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Validation of a halotype test for polled in Australian cattle
As with previous MLA funded projects of this type, the major objective of this project was to decrease the need for dehorning in the Australian beef cattle herd. Currently, dehorning is routinely practiced, as horns are an important cause of bruising, hide damage and other injuries, particularly in yards, feedlots and during transport. Although it is advisable to dehorn at a young age, as a result of mustering practices and especially in northern Australia, dehorning is frequently carried out in older calves between 3 and 10 months of age. Dehorning in older calves is labour intensive and causes more pain to the animal. The wound takes longer to heal, is prone to secondary infection, with mortality rates in dehorned cattle estimated to be as high as 2% in extensively managed research herds , and potentially higher in commercial herds.
The best long term alternative to dehorning is to have naturally polled cattle. The transition to a 100% polled breeding herd will be quicker if it is possible to distinguish between homozygous polled animals and heterozygous carriers of the allele responsible for horns; cattle of both these genotypes are usually hornless. In previous projects we developed a single marker gene test that was able to make this distinction in many animals, but not all animals.
To improve the assignment rate, we subsequently developed a test that used additional markers in the vicinity to the gene affecting polled, we call this test the haplotype test. In a small test population the haplotype test had far higher assignment rates than the single marker test; in Limousin 169 out of 198 samples that could not be assigned with the single marker test were assigned with the haplotype test. However, these animals were from a selected sample and so these results could not be generalised to the wider population.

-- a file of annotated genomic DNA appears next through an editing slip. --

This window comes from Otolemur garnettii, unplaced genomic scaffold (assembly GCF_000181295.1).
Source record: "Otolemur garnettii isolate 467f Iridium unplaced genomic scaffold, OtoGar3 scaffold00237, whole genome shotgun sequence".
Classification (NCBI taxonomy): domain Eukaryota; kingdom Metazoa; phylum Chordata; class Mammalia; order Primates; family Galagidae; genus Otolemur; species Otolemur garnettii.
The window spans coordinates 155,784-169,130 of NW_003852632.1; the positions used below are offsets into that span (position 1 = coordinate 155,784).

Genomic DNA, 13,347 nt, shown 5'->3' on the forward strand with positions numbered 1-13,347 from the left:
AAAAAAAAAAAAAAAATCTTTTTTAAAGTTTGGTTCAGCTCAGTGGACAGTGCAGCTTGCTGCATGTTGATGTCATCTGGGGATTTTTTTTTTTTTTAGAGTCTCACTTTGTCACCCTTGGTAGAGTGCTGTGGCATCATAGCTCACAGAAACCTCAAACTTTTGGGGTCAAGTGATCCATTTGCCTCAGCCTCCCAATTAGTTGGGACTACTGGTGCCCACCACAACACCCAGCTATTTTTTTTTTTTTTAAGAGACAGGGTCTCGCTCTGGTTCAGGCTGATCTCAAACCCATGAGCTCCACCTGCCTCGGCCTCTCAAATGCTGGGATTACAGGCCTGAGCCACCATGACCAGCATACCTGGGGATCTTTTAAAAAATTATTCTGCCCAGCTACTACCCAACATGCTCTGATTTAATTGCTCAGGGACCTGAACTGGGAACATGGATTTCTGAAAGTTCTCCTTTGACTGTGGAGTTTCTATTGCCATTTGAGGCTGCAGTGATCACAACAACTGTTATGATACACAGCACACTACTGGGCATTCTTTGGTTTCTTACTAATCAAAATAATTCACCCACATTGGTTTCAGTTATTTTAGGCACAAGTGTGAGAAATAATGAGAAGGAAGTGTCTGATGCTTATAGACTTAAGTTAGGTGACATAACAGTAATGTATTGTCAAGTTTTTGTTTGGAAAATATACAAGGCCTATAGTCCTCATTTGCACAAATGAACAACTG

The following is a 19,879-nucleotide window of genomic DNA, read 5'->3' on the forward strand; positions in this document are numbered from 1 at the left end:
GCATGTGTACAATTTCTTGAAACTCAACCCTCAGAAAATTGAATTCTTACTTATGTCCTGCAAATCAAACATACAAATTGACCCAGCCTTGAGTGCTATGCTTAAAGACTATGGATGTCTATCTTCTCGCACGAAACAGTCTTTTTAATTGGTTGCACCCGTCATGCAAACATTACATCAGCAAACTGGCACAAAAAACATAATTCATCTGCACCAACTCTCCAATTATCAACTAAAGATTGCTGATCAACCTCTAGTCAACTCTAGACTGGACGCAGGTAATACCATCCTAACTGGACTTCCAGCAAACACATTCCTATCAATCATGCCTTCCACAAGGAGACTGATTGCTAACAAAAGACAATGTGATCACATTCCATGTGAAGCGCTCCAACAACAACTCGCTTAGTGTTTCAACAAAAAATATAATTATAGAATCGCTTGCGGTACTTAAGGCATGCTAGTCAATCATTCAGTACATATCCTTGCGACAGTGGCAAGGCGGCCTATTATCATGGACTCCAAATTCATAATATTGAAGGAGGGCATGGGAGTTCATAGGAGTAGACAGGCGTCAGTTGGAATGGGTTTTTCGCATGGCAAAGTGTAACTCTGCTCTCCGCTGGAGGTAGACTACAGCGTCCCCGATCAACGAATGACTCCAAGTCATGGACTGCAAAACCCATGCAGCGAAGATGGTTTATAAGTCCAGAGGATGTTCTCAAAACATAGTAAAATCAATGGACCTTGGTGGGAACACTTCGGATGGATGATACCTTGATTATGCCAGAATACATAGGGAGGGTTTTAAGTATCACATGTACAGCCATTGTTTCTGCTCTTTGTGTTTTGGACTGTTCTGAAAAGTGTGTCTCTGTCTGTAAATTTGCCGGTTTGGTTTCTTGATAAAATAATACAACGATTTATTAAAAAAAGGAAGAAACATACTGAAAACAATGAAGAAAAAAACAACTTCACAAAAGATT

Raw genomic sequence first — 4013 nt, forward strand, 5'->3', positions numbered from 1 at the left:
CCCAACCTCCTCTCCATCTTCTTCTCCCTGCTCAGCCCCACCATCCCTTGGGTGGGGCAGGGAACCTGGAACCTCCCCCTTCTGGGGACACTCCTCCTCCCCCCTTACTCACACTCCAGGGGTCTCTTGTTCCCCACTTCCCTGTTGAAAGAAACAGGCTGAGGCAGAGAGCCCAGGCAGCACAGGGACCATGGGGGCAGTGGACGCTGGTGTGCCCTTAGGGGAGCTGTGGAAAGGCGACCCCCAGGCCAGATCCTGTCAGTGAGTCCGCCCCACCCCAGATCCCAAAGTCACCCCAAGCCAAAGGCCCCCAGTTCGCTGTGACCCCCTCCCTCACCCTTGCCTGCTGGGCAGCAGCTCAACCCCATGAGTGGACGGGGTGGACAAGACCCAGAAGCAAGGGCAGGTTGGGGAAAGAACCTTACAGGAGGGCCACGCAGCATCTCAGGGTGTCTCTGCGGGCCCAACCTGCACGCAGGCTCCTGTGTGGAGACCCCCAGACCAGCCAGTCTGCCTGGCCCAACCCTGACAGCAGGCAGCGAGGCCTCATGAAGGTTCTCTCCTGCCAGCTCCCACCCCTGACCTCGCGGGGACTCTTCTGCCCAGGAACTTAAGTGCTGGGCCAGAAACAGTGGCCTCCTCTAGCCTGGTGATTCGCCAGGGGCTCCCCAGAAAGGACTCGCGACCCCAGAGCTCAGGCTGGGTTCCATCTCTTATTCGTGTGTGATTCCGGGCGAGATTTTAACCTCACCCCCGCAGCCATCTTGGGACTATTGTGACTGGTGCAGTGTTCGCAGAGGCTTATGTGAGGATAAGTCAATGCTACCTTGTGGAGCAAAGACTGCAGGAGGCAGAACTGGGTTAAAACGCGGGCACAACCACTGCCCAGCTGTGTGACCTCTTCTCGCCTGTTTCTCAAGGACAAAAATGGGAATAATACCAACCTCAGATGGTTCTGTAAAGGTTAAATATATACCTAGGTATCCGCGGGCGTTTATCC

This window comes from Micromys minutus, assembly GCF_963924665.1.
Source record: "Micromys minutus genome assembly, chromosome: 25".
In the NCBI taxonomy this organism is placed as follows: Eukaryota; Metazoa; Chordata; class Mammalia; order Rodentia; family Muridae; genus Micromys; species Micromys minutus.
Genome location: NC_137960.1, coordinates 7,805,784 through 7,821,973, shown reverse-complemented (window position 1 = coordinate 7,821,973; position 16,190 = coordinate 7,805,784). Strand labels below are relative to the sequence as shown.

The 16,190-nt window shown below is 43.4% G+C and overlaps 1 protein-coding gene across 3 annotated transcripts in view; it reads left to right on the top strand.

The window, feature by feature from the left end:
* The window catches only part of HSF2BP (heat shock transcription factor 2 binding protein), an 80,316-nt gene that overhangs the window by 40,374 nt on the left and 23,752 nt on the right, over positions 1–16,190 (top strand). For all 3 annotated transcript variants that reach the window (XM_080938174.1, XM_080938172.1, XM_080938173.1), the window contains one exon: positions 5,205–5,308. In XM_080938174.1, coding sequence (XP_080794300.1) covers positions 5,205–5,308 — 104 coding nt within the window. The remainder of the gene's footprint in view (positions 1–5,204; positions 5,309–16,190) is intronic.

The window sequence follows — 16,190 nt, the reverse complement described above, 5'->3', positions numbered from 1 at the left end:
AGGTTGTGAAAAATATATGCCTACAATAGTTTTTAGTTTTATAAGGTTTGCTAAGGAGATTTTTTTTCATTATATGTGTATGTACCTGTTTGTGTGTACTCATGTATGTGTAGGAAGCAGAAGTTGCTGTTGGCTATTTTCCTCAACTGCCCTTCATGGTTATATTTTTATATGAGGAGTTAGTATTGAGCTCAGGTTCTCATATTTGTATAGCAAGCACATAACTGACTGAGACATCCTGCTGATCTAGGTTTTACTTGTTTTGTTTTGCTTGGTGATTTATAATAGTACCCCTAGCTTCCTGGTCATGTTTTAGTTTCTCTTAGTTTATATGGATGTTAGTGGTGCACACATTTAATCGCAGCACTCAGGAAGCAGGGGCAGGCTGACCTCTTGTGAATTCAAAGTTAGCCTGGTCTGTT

The objective of this project was to validate the haplotype test in a much larger sample, across a wider range of breeds. This objective was completely satisfied. Haplotypes were estimated for almost 2,000 animals with poll/scur/horn records. Once haplotypes was observed in 3 or 4 animals we were usually able to determine whether the haplotype was associated with polled or horned. We observed that certain common haplotypes occurred across breeds, and that the associations between the haplotypes and polled were also consistent across breeds. This makes a haplotype test useful in crossbred animals and sometimes even in breeds where we currently have no data.
In Brangus, Limousin and Shorthorn, where the original single marker test was able to assign genotype in fewer than 50% of animals, the haplotype test assigned genotypes in over 97%, 95% and 93% of animals respectively. Across all breeds the assignment rate was 85%. On the basis of the results from this project, a new, improved test for polled was launched in November 2013.
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Validation of a haplotype test for polled in Australian cattle
This page was last updated on 05/07/2018
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